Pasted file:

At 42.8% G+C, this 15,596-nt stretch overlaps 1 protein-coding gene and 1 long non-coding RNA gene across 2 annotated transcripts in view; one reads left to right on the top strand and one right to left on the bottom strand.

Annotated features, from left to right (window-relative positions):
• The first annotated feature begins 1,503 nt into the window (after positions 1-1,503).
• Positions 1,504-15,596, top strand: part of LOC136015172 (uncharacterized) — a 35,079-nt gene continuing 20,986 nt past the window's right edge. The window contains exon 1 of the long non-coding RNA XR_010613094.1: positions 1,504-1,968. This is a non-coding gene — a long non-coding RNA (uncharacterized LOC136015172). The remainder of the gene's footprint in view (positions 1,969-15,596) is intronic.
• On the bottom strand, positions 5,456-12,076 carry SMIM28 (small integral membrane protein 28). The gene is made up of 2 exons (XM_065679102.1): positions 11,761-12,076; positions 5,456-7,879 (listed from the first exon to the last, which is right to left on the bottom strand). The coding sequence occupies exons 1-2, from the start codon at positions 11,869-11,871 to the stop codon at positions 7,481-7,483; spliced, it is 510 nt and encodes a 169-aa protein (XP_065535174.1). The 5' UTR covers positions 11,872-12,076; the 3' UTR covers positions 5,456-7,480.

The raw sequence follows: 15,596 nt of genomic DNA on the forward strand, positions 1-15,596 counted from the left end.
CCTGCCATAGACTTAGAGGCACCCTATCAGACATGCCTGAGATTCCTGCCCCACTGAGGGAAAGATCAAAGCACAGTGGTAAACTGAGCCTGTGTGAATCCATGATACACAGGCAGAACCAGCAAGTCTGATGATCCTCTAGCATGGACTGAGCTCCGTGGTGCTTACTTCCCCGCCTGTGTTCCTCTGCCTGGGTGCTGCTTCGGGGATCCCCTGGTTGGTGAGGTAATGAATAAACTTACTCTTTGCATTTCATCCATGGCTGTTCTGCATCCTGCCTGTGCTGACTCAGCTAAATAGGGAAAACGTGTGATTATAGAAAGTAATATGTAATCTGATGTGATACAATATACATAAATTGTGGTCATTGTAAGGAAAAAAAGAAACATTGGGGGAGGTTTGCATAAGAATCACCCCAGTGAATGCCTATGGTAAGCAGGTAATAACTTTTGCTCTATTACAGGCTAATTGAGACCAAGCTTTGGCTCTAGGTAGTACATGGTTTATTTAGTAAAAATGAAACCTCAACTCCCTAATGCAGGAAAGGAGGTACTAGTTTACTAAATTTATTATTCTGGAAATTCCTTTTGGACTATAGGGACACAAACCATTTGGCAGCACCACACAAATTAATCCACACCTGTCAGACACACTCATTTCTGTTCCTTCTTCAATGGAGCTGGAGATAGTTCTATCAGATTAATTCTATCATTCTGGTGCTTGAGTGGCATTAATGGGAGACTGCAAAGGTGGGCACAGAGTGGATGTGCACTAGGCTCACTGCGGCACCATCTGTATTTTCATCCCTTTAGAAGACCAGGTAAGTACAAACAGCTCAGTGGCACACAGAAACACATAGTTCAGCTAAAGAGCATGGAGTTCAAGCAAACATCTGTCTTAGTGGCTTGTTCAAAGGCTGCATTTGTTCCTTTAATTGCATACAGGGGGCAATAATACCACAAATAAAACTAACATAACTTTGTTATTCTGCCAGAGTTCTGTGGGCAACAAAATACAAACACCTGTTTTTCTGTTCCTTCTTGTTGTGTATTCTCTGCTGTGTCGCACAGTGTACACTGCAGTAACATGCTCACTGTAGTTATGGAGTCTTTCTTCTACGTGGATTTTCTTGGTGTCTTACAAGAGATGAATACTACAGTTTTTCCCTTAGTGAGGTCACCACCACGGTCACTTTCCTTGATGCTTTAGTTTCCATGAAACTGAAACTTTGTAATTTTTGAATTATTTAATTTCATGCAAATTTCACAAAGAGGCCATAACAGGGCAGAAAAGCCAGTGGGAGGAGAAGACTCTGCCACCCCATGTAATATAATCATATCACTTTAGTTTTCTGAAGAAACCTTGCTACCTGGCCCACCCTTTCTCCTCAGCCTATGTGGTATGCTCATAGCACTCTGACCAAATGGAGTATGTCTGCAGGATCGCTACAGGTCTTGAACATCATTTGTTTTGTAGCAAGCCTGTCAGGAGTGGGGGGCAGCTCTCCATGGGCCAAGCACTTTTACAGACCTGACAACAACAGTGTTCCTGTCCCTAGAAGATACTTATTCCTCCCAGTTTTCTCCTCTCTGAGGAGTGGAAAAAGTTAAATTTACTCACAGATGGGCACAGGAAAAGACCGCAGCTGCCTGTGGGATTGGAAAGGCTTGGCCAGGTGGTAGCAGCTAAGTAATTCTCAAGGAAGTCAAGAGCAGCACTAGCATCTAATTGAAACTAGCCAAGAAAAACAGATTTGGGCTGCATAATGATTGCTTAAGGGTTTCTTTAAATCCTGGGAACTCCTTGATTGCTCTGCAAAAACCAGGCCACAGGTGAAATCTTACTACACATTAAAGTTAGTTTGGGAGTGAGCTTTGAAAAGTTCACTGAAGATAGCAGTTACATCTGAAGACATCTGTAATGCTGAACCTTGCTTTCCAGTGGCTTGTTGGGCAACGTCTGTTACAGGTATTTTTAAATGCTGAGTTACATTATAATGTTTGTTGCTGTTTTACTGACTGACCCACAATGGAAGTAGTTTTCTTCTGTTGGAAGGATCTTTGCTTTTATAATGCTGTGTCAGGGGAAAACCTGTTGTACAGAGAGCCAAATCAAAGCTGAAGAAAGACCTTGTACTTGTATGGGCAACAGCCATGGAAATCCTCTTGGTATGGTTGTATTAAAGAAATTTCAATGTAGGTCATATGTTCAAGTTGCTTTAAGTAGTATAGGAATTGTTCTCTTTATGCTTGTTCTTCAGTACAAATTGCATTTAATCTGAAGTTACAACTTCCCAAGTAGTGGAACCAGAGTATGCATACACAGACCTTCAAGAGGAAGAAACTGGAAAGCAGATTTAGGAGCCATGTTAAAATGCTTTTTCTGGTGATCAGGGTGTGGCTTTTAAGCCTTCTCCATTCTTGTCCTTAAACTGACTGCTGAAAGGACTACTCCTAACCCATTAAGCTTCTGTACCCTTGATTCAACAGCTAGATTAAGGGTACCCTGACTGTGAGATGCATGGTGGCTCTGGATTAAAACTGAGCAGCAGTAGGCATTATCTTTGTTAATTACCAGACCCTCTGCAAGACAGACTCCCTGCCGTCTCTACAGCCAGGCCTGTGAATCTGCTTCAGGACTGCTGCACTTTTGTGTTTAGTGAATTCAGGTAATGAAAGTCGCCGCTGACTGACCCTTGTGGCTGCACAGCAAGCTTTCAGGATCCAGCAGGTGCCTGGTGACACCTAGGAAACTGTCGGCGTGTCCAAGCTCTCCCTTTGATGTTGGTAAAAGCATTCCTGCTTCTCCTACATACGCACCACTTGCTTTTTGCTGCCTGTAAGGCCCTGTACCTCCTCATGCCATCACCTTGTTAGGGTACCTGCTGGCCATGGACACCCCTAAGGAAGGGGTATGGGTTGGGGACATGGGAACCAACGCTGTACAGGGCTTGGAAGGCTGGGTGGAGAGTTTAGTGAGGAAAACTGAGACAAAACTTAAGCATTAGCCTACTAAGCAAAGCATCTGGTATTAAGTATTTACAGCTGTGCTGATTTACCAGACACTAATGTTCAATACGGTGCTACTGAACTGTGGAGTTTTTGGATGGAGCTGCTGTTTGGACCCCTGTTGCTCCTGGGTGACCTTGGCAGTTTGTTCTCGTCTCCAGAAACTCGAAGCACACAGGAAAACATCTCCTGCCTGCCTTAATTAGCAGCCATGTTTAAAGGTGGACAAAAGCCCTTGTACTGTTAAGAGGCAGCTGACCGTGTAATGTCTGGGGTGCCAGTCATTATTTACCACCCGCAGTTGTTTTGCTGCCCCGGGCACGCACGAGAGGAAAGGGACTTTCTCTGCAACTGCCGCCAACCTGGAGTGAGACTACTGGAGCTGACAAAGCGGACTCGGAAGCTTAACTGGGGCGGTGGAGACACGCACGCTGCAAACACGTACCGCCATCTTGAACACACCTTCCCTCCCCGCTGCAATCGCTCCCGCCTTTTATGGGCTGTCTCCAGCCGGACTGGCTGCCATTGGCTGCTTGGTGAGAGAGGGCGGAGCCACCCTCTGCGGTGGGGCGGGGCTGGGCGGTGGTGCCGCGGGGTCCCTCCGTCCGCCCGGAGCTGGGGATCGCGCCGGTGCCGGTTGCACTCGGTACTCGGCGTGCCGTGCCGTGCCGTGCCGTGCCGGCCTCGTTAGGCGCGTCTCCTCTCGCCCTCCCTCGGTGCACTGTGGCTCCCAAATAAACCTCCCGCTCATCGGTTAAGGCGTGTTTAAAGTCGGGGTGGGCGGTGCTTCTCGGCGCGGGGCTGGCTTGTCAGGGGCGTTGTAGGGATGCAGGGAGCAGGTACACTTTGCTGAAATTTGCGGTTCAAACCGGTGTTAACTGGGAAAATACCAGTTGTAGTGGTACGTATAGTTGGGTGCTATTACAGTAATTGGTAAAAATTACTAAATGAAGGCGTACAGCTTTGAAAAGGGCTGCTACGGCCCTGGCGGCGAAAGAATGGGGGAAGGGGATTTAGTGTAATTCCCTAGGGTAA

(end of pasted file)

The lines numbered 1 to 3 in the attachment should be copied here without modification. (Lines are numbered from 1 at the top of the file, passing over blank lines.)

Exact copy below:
At 42.8% G+C, this 15,596-nt stretch overlaps 1 protein-coding gene and 1 long non-coding RNA gene across 2 annotated transcripts in view; one reads left to right on the top strand and one right to left on the bottom strand.

Annotated features, from left to right (window-relative positions):
• The first annotated feature begins 1,503 nt into the window (after positions 1-1,503).